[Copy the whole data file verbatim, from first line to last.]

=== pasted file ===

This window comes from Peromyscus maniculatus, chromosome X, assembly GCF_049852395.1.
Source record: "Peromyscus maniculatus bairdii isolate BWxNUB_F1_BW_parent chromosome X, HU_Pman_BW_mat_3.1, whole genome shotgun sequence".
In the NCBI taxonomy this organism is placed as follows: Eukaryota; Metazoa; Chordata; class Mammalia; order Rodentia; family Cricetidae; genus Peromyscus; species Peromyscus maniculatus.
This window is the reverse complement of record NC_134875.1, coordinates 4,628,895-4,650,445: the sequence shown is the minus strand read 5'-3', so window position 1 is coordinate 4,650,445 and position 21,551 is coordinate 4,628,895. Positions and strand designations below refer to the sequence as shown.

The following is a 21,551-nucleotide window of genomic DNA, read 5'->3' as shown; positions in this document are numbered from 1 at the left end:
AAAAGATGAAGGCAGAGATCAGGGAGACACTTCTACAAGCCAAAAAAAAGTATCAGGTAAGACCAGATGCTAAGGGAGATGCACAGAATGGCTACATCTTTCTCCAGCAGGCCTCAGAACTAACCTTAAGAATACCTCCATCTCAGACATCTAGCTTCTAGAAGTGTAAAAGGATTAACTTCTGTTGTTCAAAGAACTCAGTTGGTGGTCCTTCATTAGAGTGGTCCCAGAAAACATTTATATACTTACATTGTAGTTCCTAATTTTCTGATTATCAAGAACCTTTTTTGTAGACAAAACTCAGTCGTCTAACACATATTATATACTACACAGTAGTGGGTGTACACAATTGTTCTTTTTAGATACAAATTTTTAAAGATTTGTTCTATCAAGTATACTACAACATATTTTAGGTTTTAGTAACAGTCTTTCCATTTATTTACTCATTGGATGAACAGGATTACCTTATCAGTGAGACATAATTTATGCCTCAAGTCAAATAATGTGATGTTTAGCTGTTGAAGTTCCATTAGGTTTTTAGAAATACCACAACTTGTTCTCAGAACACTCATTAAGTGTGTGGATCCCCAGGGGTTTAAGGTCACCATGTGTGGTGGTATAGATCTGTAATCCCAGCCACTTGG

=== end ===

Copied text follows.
This window comes from Peromyscus maniculatus, chromosome X, assembly GCF_049852395.1.
Source record: "Peromyscus maniculatus bairdii isolate BWxNUB_F1_BW_parent chromosome X, HU_Pman_BW_mat_3.1, whole genome shotgun sequence".
In the NCBI taxonomy this organism is placed as follows: Eukaryota; Metazoa; Chordata; class Mammalia; order Rodentia; family Cricetidae; genus Peromyscus; species Peromyscus maniculatus.
This window is the reverse complement of record NC_134875.1, coordinates 4,628,895-4,650,445: the sequence shown is the minus strand read 5'-3', so window position 1 is coordinate 4,650,445 and position 21,551 is coordinate 4,628,895. Positions and strand designations below refer to the sequence as shown.

The following is a 21,551-nucleotide window of genomic DNA, read 5'->3' as shown; positions in this document are numbered from 1 at the left end:
AAAAGATGAAGGCAGAGATCAGGGAGACACTTCTACAAGCCAAAAAAAAGTATCAGGTAAGACCAGATGCTAAGGGAGATGCACAGAATGGCTACATCTTTCTCCAGCAGGCCTCAGAACTAACCTTAAGAATACCTCCATCTCAGACATCTAGCTTCTAGAAGTGTAAAAGGATTAACTTCTGTTGTTCAAAGAACTCAGTTGGTGGTCCTTCATTAGAGTGGTCCCAGAAAACATTTATATACTTACATTGTAGTTCCTAATTTTCTGATTATCAAGAACCTTTTTTGTAGACAAAACTCAGTCGTCTAACACATATTATATACTACACAGTAGTGGGTGTACACAATTGTTCTTTTTAGATACAAATTTTTAAAGATTTGTTCTATCAAGTATACTACAACATATTTTAGGTTTTAGTAACAGTCTTTCCATTTATTTACTCATTGGATGAACAGGATTACCTTATCAGTGAGACATAATTTATGCCTCAAGTCAAATAATGTGATGTTTAGCTGTTGAAGTTCCATTAGGTTTTTAGAAATACCACAACTTGTTCTCAGAACACTCATTAAGTGTGTGGATCCCCAGGGGTTTAAGGTCACCATGTGTGGTGGTATAGATCTGTAATCCCAGCCACTTGG